Will 2014 mark the beginning of the end for employer-sponsored health insurance as we know it?
Since the passage of the Affordable Care Act in 2010, policy experts have debated that very question. Thomas Buchmueller, a business economics professor at the Stephen M. Ross School of Business, and colleagues looked at theoretical and empirical evidence to put that question in context in a paper published in the September issue of Health Affairs.
Buchmueller and co-authors Colleen Carey, a postdoctoral fellow in the School of Public Health, and Helen Levy, a professor with the Institute for Social Research and the Ford School of Public Policy, say the models they studied point to a relatively small decline in employer-sponsored coverage as a result of health reform.
That’s despite the act being cited last month as part of the reason United Parcel Service announced that it would end health care coverage for the spouses of white-collar workers who could obtain coverage through their own employers. The move affects 15,000 spouses.
“We need to resist attributing every change in health insurance from here on to Obamacare,” Buchmueller said.
The economic models that they reviewed predict a relatively small decline in employer-sponsored coverage as a result of health reform, which the authors believe are likely to be correct.
The predicted change in employer-sponsored coverage ranges from a 1.8 percent decline to an increase of 2.9 percent.
“The response of employers to health reform is important for several reasons,” Levy said. “First, a reduction in employer coverage could increase federal outlays if more workers receive premium tax credits in the exchanges or enroll in Medicaid.”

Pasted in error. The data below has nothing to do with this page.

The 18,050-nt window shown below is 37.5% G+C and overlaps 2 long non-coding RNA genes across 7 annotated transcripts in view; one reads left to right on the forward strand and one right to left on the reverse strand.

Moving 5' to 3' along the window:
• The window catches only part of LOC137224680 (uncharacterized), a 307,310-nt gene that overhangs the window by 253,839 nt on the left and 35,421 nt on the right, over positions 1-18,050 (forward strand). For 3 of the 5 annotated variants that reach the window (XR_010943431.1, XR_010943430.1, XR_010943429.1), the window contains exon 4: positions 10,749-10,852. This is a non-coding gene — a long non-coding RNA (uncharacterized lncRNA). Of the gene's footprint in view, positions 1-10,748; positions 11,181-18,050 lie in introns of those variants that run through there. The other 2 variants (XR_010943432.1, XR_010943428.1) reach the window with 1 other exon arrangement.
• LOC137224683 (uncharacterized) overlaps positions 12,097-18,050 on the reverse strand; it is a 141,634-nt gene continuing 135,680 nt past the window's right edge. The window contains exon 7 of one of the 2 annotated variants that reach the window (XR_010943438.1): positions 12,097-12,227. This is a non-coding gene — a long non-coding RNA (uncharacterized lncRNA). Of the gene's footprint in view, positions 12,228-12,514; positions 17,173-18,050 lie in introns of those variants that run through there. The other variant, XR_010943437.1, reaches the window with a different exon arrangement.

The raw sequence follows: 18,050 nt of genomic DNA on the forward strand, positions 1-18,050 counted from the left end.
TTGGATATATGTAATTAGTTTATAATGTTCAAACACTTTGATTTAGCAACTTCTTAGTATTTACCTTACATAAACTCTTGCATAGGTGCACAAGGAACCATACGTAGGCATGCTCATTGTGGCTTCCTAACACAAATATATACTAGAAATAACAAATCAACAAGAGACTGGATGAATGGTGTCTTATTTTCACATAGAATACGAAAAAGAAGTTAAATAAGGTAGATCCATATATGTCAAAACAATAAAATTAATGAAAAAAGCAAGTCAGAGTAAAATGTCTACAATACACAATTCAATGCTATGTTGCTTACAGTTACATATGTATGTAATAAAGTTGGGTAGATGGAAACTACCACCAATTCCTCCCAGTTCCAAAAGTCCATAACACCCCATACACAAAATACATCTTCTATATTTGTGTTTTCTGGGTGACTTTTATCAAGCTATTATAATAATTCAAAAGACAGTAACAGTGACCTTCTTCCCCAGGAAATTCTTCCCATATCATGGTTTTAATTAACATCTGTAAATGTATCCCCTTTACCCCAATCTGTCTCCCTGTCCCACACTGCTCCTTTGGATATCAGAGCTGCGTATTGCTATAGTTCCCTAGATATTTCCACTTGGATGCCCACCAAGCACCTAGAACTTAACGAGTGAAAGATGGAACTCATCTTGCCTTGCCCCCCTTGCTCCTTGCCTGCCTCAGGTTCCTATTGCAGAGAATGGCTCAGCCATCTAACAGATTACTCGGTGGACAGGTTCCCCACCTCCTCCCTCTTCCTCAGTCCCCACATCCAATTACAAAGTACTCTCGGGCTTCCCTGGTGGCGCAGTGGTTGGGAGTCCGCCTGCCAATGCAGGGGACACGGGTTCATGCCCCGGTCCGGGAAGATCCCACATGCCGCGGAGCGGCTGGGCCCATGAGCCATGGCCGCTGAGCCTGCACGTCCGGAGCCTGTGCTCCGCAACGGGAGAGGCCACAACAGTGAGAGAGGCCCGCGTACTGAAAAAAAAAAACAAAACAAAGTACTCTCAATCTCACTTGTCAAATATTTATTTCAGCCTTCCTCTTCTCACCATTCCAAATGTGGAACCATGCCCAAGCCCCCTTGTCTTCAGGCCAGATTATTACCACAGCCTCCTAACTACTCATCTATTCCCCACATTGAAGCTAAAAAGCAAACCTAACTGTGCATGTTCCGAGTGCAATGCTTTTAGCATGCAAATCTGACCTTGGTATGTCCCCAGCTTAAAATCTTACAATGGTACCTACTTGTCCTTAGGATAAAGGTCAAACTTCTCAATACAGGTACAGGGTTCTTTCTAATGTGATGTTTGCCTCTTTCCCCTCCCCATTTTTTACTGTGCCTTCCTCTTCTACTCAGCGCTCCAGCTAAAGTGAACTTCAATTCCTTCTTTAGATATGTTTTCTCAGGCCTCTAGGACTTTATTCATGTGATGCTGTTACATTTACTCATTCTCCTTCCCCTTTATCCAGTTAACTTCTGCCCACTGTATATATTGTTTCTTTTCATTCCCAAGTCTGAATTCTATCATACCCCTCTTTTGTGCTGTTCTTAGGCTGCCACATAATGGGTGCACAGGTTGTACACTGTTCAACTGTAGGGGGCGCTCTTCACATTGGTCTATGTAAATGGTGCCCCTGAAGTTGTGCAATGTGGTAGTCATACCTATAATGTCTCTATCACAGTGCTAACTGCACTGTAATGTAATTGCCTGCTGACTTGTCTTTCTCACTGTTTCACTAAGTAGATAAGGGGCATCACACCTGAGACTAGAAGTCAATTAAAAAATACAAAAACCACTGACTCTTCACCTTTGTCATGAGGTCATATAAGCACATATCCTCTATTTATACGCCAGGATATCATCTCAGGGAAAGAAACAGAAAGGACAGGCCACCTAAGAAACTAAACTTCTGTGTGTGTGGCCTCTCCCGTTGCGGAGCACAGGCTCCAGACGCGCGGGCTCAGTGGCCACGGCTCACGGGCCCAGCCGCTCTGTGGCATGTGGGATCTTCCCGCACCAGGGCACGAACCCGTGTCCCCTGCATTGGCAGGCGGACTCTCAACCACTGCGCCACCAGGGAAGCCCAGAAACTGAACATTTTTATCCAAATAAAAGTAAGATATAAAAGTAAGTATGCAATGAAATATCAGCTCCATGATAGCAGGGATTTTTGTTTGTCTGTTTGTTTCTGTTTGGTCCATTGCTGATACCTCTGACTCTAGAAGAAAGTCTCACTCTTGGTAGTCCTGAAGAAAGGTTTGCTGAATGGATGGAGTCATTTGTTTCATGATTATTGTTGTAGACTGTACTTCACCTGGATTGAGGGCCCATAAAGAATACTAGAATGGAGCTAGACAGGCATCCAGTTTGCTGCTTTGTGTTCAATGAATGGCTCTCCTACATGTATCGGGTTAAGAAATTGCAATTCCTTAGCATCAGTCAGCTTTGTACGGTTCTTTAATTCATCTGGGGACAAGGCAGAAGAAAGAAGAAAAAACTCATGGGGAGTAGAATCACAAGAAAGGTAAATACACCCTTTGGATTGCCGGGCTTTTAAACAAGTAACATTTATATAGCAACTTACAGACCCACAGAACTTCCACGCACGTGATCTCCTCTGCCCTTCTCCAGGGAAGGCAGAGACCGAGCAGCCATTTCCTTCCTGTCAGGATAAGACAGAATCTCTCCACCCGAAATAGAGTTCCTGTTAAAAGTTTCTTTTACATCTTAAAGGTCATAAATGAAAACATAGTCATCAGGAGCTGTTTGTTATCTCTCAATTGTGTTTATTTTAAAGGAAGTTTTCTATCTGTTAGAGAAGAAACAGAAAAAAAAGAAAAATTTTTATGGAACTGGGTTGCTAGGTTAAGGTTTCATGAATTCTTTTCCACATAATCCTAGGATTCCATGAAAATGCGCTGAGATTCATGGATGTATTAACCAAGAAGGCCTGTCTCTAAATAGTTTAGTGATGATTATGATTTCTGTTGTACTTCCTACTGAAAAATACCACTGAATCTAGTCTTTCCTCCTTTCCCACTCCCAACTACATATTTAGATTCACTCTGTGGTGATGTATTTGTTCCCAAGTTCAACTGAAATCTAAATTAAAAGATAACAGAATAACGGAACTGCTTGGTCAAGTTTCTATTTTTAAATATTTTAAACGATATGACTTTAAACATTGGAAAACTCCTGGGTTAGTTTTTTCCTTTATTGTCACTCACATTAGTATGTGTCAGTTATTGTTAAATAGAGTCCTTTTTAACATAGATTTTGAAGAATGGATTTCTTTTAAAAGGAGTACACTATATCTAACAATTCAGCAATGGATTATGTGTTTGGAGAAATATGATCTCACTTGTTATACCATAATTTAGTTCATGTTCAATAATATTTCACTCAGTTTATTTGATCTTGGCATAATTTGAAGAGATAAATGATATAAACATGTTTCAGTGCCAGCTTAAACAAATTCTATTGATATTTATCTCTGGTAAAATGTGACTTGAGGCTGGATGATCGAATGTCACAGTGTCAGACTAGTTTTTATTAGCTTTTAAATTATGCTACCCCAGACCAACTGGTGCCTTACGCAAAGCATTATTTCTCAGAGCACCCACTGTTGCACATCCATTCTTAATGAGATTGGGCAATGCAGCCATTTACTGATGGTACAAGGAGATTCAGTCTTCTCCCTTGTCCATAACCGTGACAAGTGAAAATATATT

Second, if the employers who drop coverage have relatively less healthy workers, this worsens the exchange risk pool, driving up average premiums. And lastly, the ACA was presented to the American public as a reform that would not seriously disrupt existing employer-sponsored coverage, she said.
“To the approximately 160 million Americans who have such coverage and are for the most part quite satisfied with it, large-scale employer dropping of coverage would be an unwelcome surprise,” Levy said.
Carey notes that since the employer penalty for not offering coverage will not take effect until 2015, it may be several years before the true effects of these policies become evident.
The authors say that a shift away from employer-sponsored coverage may not be all bad. A better functioning individual health insurance market has the potential to improve labor market efficiency by reducing job-lock, eliminating a barrier to entrepreneurship and making it easier for workers to find a job and an insurance plan that matches their preferences.
“If the shift from employer-sponsored insurance to individual coverage is greater than projected, these labor market gains may be significant,” Carey said.
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